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shirabe's report from palestine:

Pope and Rocks

Preparations in Dheisheh for the Pope's visit got everyone excited. But he arrived late, slipped in for a ceremony with ticket holders, and left right on schedule. Then fighting broke out between camp residents and the Palestinian Authority's police

Shirabe Yamada

25 Mar. 2000, Dheisheh Refugee Camp

Dear Friends,

Three days ago, March 22, was the day Dheisheh received the unprecedented attention of the world when Pope visited the camp. The viewers of the world not only saw the camp's welcoming of Pope on TV but also the violent clashes that followed the visit. (see the report on the Washington Post).

Known as a politically active community, Dheisheh had never been short of visiting foreign journalists. Yet the swarms of TV crews and newspaper agencies that flocked in the camp in the last few weeks were something the residents had never seen before. All of a sudden TV cameras and foreign journalists filming and interviewing on muddy alleys became a part of the camp's landscape.

"We want to show our 52 years of suffering in one hour of his visit," said my friend Ziad, a member of the popular organizing committee for the visit. Seven stages were built along the road where Pope would pass before entering the camp. From one of the stages children would release 52 doves, and another stage would display the names of pre-1948 villages that Dheisheh's residents originated from. A team of teenager artists upgraded the murals and graffiti at the camp's entrance and on the Pope's touring route. There were a map of Palestine, refugee tents, political prisoners, and some English slogans that read "We want to return to our homeland," "[UN Resolution] 194 is our path to return" etc. Dheisheh became a showcase - the planning committee was aware that Dheisheh, representing the plight of 59 camps and nearly 4 million Palestinian refugees, was given the opportunity of the century to convey to the world a single important message: the Palestinian refugees demand the right of return be fulfilled.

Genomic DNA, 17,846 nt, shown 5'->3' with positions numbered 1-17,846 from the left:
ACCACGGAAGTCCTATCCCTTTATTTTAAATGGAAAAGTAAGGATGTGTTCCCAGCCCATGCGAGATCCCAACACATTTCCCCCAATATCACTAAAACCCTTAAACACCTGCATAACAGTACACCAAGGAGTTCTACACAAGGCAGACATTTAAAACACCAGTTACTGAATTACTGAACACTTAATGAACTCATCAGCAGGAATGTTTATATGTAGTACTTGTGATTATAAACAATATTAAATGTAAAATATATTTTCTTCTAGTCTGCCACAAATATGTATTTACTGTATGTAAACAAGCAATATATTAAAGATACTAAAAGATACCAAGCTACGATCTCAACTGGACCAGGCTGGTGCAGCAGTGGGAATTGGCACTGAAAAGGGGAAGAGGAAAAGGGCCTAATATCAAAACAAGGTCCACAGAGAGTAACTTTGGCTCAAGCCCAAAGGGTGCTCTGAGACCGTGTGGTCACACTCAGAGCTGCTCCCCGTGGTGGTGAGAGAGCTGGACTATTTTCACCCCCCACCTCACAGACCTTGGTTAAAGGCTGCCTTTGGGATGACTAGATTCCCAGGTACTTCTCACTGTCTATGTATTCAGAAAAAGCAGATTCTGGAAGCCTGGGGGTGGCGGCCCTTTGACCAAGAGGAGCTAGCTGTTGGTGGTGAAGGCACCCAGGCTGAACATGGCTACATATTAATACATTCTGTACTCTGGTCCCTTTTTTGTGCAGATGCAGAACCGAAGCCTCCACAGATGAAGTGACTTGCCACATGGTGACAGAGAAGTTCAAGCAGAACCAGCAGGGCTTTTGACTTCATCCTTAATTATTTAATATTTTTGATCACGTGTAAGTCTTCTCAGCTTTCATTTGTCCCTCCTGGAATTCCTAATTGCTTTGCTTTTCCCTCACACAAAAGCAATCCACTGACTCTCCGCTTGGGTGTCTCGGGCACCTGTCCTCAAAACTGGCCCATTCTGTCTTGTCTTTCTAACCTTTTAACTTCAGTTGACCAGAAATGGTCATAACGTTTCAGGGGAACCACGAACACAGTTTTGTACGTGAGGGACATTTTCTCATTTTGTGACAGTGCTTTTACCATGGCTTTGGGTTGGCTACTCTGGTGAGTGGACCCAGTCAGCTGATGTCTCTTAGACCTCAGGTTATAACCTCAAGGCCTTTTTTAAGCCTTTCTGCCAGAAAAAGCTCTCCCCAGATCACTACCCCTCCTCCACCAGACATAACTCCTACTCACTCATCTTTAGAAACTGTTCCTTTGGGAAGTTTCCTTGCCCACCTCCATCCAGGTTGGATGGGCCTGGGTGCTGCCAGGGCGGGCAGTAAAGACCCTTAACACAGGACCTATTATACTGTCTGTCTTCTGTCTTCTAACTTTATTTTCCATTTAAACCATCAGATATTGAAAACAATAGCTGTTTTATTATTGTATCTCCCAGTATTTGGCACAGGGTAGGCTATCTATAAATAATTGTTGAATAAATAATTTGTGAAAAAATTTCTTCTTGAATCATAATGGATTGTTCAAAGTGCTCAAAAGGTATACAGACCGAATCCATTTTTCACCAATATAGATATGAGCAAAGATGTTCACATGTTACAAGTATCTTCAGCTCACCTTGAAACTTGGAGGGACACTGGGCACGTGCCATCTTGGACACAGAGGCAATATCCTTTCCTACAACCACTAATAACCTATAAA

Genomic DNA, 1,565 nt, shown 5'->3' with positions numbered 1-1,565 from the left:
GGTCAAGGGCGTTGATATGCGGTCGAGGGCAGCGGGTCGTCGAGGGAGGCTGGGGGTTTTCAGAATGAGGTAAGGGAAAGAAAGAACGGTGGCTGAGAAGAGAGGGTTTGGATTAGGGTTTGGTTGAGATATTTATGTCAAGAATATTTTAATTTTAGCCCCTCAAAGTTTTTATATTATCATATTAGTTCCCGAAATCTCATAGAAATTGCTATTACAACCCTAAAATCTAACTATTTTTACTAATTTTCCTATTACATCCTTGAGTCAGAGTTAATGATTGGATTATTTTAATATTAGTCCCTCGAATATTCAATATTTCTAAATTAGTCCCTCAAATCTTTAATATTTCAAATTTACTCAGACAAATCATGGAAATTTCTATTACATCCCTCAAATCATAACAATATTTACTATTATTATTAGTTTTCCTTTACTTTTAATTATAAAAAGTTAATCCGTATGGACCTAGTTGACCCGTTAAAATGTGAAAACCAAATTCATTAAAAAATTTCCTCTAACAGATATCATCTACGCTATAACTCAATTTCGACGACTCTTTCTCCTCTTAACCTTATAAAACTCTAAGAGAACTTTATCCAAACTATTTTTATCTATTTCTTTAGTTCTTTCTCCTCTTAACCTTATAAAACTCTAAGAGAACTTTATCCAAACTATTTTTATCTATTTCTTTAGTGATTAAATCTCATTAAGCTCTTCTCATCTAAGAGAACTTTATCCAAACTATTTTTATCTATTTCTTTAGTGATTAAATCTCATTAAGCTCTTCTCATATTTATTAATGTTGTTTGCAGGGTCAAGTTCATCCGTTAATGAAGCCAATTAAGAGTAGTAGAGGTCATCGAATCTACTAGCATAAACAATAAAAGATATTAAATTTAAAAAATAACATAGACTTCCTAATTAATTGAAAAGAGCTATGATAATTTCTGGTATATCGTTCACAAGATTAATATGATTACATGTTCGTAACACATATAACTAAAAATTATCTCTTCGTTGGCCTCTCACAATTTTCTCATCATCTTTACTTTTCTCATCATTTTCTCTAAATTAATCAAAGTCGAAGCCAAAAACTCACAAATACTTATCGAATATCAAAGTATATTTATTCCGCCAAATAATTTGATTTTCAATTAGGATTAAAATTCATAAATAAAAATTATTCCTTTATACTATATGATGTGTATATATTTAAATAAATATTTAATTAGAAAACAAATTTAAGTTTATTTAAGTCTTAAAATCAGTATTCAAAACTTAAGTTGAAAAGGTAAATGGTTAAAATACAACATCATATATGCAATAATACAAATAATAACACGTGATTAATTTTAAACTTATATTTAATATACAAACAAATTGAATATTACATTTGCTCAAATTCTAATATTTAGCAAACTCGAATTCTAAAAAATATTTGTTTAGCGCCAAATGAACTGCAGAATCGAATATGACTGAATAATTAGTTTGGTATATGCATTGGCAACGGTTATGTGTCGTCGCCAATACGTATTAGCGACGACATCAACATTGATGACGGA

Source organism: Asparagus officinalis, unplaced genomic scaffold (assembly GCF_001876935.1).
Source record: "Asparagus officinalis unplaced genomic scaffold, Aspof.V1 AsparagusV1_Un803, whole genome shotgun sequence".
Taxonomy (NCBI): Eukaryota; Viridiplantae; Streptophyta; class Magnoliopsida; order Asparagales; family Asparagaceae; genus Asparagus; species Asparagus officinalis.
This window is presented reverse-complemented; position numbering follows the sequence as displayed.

In the week that preceded the big day, I asked many of my friends for their opinion about the visit. The answers, from teenagers to elderly people, were always realistically cynical. Dheisheh's being almost entirely Muslim did not give a particular appreciation for the Pope's appearance. In addition, the camp's residents did not see the visit, despite its political sensitivity (there was Israeli pressure to prevent the visit) and the Pope's relatively sympathetic stance toward the Palestinians, would have some positive impact on the solution for the refugee problem.

"But what about the media attention? At least the whole world will see the camp on the TV, and even the people who didn't know about this issue would be informed," I repeated the same question for another time to my colleague Mohammed the night before the visit. "Nothing will change," scanning photos from the day's March of the Keys, he replied without turning to me. Images of marching children were on the computer monitor, some with keys from their destroyed homes in their hands, while others held up signs bearing the name of the pre-1948 villages. "The world has seen for the past 52 years our problem, and the change never came." His look wasn't tired just because of the around-the-clock preparation work.

Miyasar, my neighbor and a mother of 5 young children, was the only one who expressed any optimism. "Maybe we can still go back to Beit 'Itab, our village." We were watching a special TV program for the occasion when she suddenly said to me. Stroking Fairuz, her youngest 8-year daughter who had fallen asleep on the floor, Miyasar continued. "I still have a little 'amal' (an Arabic word for hope). Because Pope is such an important person, tomorrow if he expresses his support for our right of return, maybe, the situation will change."

The day of the visit was full of festive atmosphere. The residents came out of their makeshift houses, and lined up behind barricades on the street in front of the camp where Pope was expected to arrive and begin a short tour before he would attend a ceremony at a schoolyard. Volunteering teenagers distributed Palestinian, Vatican and UN flags to children, while others handed out Pope & Arafat T-shirts. Photographers and TV cameras took their positions.

Seeing a massive number of policemen from the Palestinian Authority's Preventive Security on duty (approximately 2,000), people whisper in disgust- "tuz (enough)!" With its corrupt, authoritarian, militaristic and repressive governing and its incompetence in the peace process, the Palestinian Authority became an object of resentment and distrust among the people. The under-trained, unprofessional, and excessively large (due to Israeli and American pressure to ensure security-for-peace